HomeBuilder triggers land sales frenzy

The Morrison Government’s HomeBuilder subsidy, which gives up to $25,000 to eligible households to build or substantially renovate their homes, has ignited a massive surge of enquiries from first home buyers for house and land packages, according new data from property analyst Cameron Kusher:

Email enquiries to residential agents on realestate.com.au hit a record high in June, increasing by 11.2 per cent following a 36.6 per cent increase in May. Year-on-year, total email enquiries to agents has doubled.

A closer look at the data shows part of this growth can be attributed to a surging interest in vacant land on the back of the Federal Government’s Homebuilder stimulus announcement.

Even though vacant land enquiries are a very small overall share of total email enquiries, representing just 14.7 per cent in June, the data shows vacant land enquiries have soared to a record high – up 58.8 per cent over the month on June.

In terms of who is leading the land rush, the data overwhelmingly points to first-home buyers, with enquiry from first timers up 177.8 per cent over the month…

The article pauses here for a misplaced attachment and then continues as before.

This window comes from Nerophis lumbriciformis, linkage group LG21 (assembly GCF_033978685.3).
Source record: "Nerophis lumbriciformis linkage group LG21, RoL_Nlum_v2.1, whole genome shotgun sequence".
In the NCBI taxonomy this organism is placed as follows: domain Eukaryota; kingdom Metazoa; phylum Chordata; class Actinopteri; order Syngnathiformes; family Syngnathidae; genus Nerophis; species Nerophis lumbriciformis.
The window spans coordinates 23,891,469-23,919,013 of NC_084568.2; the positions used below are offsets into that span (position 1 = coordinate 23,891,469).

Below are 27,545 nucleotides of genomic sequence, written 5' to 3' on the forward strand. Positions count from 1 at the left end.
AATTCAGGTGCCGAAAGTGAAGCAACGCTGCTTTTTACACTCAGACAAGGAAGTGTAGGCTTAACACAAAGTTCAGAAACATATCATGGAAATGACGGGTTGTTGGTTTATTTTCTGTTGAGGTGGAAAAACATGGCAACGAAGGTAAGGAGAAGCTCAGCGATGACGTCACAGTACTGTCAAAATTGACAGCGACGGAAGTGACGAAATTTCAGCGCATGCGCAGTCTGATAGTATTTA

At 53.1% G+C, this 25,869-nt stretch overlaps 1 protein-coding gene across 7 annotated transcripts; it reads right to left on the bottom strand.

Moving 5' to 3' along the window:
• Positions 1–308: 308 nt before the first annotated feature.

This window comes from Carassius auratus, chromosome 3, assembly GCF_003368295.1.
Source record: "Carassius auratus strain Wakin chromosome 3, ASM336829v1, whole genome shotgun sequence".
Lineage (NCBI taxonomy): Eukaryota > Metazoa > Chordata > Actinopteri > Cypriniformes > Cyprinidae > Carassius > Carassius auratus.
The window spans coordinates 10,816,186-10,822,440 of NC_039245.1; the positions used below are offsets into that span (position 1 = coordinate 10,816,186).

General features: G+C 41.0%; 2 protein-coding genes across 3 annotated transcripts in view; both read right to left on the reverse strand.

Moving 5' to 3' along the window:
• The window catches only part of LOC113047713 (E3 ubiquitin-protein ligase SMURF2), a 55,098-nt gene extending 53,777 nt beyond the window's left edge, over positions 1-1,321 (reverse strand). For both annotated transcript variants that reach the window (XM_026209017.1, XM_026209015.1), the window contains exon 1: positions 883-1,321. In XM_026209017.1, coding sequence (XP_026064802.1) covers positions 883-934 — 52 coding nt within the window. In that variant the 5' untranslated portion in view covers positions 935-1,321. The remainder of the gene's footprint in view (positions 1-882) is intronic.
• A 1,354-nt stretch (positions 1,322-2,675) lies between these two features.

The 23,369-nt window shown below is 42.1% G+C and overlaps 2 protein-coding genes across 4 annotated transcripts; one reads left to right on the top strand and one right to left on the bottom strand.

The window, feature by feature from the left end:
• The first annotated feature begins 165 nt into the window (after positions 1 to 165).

There’s also evidence that this surge in enquiry is translating into sales.

We measure sales volumes on a weekly basis by counting the number of properties that were listed for sale on realestate.com.au that were shifted by agents, during the same week, to the sold section of the website.

Last week, there were 759 vacant land sales advised on realestate.com.au, which was the highest number of weekly sales any week during 2019 or 2020. Over the six weeks since HomeBuilder was announced there have been 3,854 vacant land sales nationally, which is 62.5 per cent higher than the number of sales over the previous six weeks…

The year-on-year changes given a strong indication of ramp-up in vacant land sales, up 117.5 per cent nationally with sales more than doubling in New South Wales (102.0%), Victoria (163.6%) and Western Australia (132.3%) and close to doubling in Queensland (96.4%) and South Australia (96.0%).

As we keep saying, stimulus would have been far better spent on building public housing, given:

  1. There is a massive homelessness problem in Australia; and
  2. Stimulus would not be wasted on people that were going to buy a new home anyway.

The big winners from these subsidies are large developers, which can inflate the cost of their house-and-land packages, while also clearing their inventory.

While HomeBuilder and associated state government grants have successfully brought forward buyer demand, they will leave a gaping big construction hole next year after the subsidies expire.

Leith van Onselen
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